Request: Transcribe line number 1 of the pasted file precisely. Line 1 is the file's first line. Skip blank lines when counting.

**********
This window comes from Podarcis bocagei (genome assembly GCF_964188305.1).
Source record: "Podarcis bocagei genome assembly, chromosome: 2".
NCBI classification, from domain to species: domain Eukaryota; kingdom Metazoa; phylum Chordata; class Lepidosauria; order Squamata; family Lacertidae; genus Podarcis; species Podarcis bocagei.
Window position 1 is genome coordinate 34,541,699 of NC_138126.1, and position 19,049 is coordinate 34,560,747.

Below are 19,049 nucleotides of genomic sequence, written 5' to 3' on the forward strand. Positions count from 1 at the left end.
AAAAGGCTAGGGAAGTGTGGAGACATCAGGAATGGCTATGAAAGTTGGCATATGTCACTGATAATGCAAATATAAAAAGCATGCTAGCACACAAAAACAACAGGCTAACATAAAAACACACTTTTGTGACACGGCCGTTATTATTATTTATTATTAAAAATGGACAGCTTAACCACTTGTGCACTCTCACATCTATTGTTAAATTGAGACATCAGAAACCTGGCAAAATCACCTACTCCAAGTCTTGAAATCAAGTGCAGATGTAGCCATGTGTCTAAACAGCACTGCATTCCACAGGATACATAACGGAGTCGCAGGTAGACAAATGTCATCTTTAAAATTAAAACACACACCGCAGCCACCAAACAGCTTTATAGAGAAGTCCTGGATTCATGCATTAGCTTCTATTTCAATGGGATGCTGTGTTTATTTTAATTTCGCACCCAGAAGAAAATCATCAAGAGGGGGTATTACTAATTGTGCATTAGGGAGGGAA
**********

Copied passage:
This window comes from Podarcis bocagei (genome assembly GCF_964188305.1).